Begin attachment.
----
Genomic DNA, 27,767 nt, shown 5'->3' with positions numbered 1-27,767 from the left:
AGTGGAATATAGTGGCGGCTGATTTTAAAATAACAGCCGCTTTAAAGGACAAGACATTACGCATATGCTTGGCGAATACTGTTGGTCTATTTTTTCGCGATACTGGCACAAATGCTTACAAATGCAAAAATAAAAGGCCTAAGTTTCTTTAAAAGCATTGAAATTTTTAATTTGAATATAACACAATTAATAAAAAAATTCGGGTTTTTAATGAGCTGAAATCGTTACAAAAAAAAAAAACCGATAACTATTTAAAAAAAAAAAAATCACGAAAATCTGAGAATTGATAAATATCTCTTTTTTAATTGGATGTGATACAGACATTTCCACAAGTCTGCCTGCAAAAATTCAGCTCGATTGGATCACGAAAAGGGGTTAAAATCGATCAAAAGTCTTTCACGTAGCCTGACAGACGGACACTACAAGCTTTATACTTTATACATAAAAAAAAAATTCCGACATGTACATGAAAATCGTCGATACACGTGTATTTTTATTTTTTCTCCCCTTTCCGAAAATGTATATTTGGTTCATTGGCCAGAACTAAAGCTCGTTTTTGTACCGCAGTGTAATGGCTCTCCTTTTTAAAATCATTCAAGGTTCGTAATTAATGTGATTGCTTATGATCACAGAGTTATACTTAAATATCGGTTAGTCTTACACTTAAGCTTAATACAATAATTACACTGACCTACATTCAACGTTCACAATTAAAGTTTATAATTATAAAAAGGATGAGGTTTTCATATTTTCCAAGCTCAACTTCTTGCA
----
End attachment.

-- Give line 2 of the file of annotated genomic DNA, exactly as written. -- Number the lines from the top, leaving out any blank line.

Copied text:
AGTGGAATATAGTGGCGGCTGATTTTAAAATAACAGCCGCTTTAAAGGACAAGACATTACGCATATGCTTGGCGAATACTGTTGGTCTATTTTTTCGCGATACTGGCACAAATGCTTACAAATGCAAAAATAAAAGGCCTAAGTTTCTTTAAAAGCATTGAAATTTTTAATTTGAATATAACACAATTAATAAAAAAATTCGGGTTTTTAATGAGCTGAAATCGTTACAAAAAAAAAAAACCGATAACTATTTAAAAAAAAAAAAATCACGAAAATCTGAGAATTGATAAATATCTCTTTTTTAATTGGATGTGATACAGACATTTCCACAAGTCTGCCTGCAAAAATTCAGCTCGATTGGATCACGAAAAGGGGTTAAAATCGATCAAAAGTCTTTCACGTAGCCTGACAGACGGACACTACAAGCTTTATACTTTATACATAAAAAAAAAATTCCGACATGTACATGAAAATCGTCGATACACGTGTATTTTTATTTTTTCTCCCCTTTCCGAAAATGTATATTTGGTTCATTGGCCAGAACTAAAGCTCGTTTTTGTACCGCAGTGTAATGGCTCTCCTTTTTAAAATCATTCAAGGTTCGTAATTAATGTGATTGCTTATGATCACAGAGTTATACTTAAATATCGGTTAGTCTTACACTTAAGCTTAATACAATAATTACACTGACCTACATTCAACGTTCACAATTAAAGTTTATAATTATAAAAAGGATGAGGTTTTCATATTTTCCAAGCTCAACTTCTTGCA